When Yinzhen, the fourth son of Emperor Kangxi, became Emperor Yongzheng, he made Niu Colu, a side Fujin, the concubine Xi (Nianxi), and lived in Jingren Palace in the Sixth East Palace until the death of Emperor Yongzheng. After Hongli, the fourth son of Emperor Yongzheng ascended the throne of Emperor Qianlong, he named his concubine Niu Gulu the Empress Dowager of Chongqing, and lived in Yongshou Palace for a while before living in Shoukang Palace. After the Empress Dowager Chongqing moved to Shoukang Palace, Qianlong made his own concubine Gao Jia a noble concubine, and moved from Zhongcui Palace to Yongshou Palace where his mother lived. This was the first noble concubine of the Qianlong Dynasty. In the tenth year of Qianlong's reign, Concubine Gao was conferred the title of Imperial Concubine before her death, the first imperial concubine of Qianlong. After that, Concubine Ying and Concubine Shu of Qianlong lived in Yongshou Palace. According to the records of the Qing Palace, Concubine Shu and Concubine Ling were conferred by the Jin Dynasty in the 13th year of Qianlong (AD 1748). It may be this year that Concubine Shu moved from Chengqian Palace to Yongshou Palace. Concubine Ying used to live in the Jingren Palace of the East Sixth Palace, and did not move to Yongshou Palace until Qianlong took the Zen throne. In the third year of Jiaqing after the Zen throne, Qianlong saw that Concubine Ying had been with him all her life and was almost seventy years old, so he couldn't bear to make her a noble concubine. During the Jiaqing period, it was Rufei who lived in Yongshou Palace. Concubine Ru was born in the fifty-two year of Qianlong (1787 A.D.), and entered the palace during the Jiaqing period to become a concubine. After the death of Emperor Jiaqing, Emperor Daoguang named Concubine Ru the Imperial Concubine Kaoru. She did not live in Shoukang Palace, but lived in Shoukang Palace. The Shouan Palace in the Qing Dynasty and the Xianxi Palace in the Ming Dynasty. During the Xianfeng period, she was granted the title of imperial concubine Ru. She died in the tenth year of Xianfeng (1860 AD) at the age of seventy-four. This concubine is also a legend in the Qing Dynasty, and has experienced four emperors in her life.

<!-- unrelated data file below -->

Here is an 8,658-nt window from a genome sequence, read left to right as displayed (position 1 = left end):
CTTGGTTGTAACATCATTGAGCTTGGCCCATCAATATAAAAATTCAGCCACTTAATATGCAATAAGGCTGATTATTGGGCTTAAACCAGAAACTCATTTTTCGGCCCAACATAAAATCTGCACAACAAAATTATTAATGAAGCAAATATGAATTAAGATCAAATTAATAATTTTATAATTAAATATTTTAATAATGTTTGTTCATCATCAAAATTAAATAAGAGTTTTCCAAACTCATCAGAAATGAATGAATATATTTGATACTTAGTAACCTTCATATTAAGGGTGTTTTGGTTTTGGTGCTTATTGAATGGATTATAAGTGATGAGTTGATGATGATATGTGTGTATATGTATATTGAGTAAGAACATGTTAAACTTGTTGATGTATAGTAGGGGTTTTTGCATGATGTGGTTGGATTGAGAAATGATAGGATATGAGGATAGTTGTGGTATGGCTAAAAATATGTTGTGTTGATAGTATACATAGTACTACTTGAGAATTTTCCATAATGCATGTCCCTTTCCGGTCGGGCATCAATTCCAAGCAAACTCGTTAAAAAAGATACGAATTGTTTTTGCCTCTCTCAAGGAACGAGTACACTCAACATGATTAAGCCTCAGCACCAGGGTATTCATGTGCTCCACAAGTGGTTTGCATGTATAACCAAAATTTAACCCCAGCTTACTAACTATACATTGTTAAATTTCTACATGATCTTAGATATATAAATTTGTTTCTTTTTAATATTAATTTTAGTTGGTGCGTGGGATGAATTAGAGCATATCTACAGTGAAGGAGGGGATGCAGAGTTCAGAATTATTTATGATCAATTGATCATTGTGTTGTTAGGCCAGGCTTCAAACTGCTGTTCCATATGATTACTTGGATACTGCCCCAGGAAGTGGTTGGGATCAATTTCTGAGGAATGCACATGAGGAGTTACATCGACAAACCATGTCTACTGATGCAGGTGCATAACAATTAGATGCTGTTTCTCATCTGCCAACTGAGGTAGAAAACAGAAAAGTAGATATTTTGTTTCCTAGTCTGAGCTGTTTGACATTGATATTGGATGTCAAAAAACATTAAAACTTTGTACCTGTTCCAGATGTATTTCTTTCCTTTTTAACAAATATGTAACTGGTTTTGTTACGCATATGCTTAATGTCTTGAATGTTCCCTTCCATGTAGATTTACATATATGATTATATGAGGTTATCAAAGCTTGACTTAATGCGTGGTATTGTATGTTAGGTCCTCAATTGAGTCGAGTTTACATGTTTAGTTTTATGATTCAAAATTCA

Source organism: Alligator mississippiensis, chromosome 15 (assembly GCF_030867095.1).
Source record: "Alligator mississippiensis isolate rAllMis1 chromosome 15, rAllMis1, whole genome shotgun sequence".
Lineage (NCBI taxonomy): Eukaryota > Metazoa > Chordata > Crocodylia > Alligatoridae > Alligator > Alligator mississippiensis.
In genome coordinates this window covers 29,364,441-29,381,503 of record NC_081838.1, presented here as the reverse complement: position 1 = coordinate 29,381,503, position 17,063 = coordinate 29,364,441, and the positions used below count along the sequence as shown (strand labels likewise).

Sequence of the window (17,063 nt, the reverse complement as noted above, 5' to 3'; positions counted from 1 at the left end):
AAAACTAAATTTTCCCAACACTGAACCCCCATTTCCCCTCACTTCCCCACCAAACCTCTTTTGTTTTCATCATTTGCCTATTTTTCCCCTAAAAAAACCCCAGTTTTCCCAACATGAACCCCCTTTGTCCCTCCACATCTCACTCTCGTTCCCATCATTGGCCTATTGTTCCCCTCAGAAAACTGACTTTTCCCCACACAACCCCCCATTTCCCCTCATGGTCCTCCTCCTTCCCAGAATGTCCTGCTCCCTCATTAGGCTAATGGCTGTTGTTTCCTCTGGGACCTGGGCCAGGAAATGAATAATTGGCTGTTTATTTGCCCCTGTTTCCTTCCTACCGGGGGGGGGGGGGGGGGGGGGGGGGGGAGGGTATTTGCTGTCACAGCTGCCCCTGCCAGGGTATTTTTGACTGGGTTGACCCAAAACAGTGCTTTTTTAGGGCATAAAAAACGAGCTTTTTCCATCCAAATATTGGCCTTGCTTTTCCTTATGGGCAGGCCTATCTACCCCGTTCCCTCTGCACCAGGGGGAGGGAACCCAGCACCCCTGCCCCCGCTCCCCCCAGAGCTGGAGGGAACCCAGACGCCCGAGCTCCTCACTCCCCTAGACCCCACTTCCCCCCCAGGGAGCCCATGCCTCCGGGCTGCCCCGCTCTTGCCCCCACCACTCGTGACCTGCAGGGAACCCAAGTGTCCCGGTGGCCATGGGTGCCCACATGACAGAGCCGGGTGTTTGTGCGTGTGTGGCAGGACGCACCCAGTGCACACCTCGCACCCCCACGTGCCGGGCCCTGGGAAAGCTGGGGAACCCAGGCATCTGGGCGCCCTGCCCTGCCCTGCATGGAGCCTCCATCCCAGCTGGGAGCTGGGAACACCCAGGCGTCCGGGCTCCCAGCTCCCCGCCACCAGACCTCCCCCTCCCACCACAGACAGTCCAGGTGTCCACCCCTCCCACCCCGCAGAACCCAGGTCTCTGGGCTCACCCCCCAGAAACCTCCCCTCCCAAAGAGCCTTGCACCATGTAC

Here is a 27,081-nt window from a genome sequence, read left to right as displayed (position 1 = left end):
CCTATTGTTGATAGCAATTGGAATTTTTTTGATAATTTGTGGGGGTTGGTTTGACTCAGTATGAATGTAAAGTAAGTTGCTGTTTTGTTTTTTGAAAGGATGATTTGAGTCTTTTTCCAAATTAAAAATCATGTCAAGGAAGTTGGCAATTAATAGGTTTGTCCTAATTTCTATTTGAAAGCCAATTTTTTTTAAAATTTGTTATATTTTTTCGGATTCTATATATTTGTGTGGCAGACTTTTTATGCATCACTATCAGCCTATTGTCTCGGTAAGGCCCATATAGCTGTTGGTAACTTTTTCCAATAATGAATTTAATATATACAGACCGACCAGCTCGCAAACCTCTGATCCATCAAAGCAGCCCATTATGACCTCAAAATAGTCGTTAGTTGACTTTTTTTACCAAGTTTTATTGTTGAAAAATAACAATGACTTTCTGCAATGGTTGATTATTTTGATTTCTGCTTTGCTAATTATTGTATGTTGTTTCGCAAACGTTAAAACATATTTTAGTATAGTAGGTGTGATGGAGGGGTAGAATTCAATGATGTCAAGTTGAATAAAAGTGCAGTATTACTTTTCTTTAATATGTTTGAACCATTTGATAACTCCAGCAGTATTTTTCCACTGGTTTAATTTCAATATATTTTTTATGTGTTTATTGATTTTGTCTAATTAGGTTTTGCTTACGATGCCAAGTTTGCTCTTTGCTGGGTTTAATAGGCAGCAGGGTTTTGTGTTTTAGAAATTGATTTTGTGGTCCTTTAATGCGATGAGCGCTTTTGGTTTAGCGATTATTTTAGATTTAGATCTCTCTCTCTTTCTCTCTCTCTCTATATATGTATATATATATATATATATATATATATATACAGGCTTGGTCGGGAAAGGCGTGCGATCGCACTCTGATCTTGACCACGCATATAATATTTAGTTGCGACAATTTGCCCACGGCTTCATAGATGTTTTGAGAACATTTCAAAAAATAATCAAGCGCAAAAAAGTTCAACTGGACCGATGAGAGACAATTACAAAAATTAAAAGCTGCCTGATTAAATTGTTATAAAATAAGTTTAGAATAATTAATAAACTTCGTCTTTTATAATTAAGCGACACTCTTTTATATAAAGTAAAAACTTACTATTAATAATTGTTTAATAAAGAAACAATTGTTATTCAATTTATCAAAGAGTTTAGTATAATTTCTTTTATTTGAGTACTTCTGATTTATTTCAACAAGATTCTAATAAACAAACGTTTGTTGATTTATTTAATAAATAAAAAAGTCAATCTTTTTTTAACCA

The intersection going west from Yongshou Gate is the north-south Xierchang Street.

After passing the intersection of Xierchang Street, the next courtyard gate in Xiyiheng Lane is Taiji Gate. Inside the gate is a wooden screen, or wooden screen wall.

Inside the Taiji Gate is of course the Taiji Hall.

The main hall in the front yard of the Taiji Hall is similar to other palaces in the east and west. It has a structure of brackets and beams, five rooms wide and three rooms deep, with yellow glazed tiles and single eaves resting on the top of the mountain. There is a two-foot-high bluestone platform in front, the front of the platform is a vertical belt, and there is a Danbi stone in the middle. The difference is that there are eaves corridors at the front and back of the Taiji Hall, and the double dragons and seals on the horizontal architrave, which should be painted in the 16th year of Guangxu in the Qing Dynasty (1890 A.D.). There are side halls three rooms wide in the east and west of the front yard. The backyard is similar to the other palaces in the east and west, with a main hall with a width of five rooms and a side hall with a width of three rooms. The Taiji Hall corresponds to the Yanxi Palace in the East Sixth Palace, which had the same architectural layout as this Taiji Hall before it caught fire in the Daoguang period.